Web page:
Stronger law needed on incendiary weapons

By agency reporter
November 21, 2017

Countries should respond to reports of new use of incendiary weapons in Syria by working to strengthen the international law governing these exceptionally cruel weapons, Human Rights Watch said in a new report.

Incendiary weapons produce heat and fire through the chemical reaction of a flammable substance. They can be designed for marking and signaling or to burn material, penetrate plate metal, or produce smokescreens. Incendiary weapons cause excruciating burns, disfigurement, and psychological trauma, and they start fires which destroy civilian objects and infrastructure.

The 28-page report, An Overdue Review: Addressing Incendiary Weapons in the Contemporary Context, documents use of incendiary weapons by the coalition of Syrian government and Russian forces in 2017. It urges countries at a UN disarmament meeting, to be held in Geneva from 22 to 24 November 2017, to initiate a review of Protocol III of the Convention on Conventional Weapons (CCW). This protocol, which regulates incendiary weapons, has failed to prevent their ongoing use, endangering civilians.

“Countries should react to the threat posed by incendiary weapons by closing the loopholes in outdated international law,” said Bonnie Docherty, senior arms researcher at Human Rights Watch. “Stronger law would mean stronger protections for civilians.”

For the first time in nearly four decades, countries that are parties to the 1980 treaty have devoted a specific session at their annual meeting to Protocol III. The meeting will also address fully autonomous weapons, or 'killer robots'.

State parties should seize this opportunity to hold robust discussions about the harm caused by incendiary weapons and the adequacy of Protocol III, Human Rights Watch says. They should condemn recent use, support a formal review of the protocol, with an eye to strengthening it, and set aside more time for in-depth discussions in 2018.

In 2017, Human Rights Watch documented 22 attacks with incendiary weapons across five governorates of Syria by Syrian government forces or their Russian allies. From 2012 to 2016, Human Rights Watch documented at least 68 attacks by the same forces, as well as several cases of severe civilian harm. While Syria is not a party to Protocol III, Russia is.

As recently as 12 November, photographs and video reportedly taken in Syria’s Idlib governorate, as well as a report from Syria Civil Defense field workers, indicate the use of air-delivered incendiary weapons, although Human Rights Watch has been unable to confirm these specific attacks.

The continued use of incendiary weapons in Syria shows that countries, including Syria, need to join Protocol III and comply with its restrictions on use in populated areas, Human Rights Watch said. Their use also demonstrates the need for stronger norms, which can increase the stigma against the weapons and influence even those not party to the protocol.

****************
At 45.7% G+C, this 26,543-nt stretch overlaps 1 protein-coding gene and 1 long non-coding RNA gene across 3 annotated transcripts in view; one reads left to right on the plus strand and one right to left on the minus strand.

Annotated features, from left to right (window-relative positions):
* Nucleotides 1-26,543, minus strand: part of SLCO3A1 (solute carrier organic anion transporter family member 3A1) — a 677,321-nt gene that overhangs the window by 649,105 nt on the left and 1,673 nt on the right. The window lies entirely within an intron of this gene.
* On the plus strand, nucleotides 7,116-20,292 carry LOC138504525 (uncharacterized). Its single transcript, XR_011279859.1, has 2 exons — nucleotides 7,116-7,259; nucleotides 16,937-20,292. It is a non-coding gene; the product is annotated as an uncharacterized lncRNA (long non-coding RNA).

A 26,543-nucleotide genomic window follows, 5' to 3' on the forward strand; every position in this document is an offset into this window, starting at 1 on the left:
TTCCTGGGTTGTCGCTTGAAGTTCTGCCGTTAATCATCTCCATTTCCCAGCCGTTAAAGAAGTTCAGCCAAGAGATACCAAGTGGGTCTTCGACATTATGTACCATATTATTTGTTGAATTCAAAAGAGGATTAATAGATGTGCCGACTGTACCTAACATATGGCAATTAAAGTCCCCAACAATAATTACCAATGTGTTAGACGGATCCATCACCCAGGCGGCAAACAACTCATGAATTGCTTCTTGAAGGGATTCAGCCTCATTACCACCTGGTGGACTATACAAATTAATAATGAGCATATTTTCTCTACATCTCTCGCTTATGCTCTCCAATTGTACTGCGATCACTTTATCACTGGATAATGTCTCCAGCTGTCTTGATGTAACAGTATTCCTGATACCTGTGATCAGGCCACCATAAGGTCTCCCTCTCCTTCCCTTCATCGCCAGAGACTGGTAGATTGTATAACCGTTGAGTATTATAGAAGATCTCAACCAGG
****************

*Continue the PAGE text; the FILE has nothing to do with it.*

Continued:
Protocol III has two major loopholes. First, its definition excludes multipurpose weapons, such as those with white phosphorus, which may be primarily designed to provide smokescreens or illumination, but can inflict the same horrific injuries as other incendiary weapons. White phosphorus, for example, can burn through human flesh to the bone and reignite days after treatment if exposed to oxygen.

In 2017, the US-led coalition used white phosphorus while fighting to retake Raqqa in Syria and Mosul in Iraq from the Islamic State. While Human Rights Watch has not confirmed casualties from these incidents, the New York Times reported that munitions containing white phosphorous hit an internet café, killing approximately 20 people.

Secondly, while the protocol prohibits the use of air-dropped incendiary weapons in populated areas, it allows the use of ground-delivered models in certain circumstances. All incendiary weapons cause the same effects, however, and this arbitrary distinction should be eliminated. A complete ban on incendiary weapons would have the greatest humanitarian benefits.

In recent years, a growing number of countries have condemned the use of incendiary weapons and called for revisiting or strengthening Protocol III. At the meeting in Geneva, they should expand on their positions, and new countries should add their voices to the debate. 

“Existing law on incendiary weapons is a legacy of the US war in Vietnam and a Cold War compromise”, said Docherty, who is also the associate director of armed conflict and civilian protection at Harvard Law School’s International Human Rights Clinic, which co-published the report. “But the political and military landscape has changed, and it is time for the law to reflect current problems.”

Read the report An Overdue Review: Addressing Incendiary Weapons in the Contemporary Context here  * Human Rights Watch https://www.hrw.org/    [Ekk/6]

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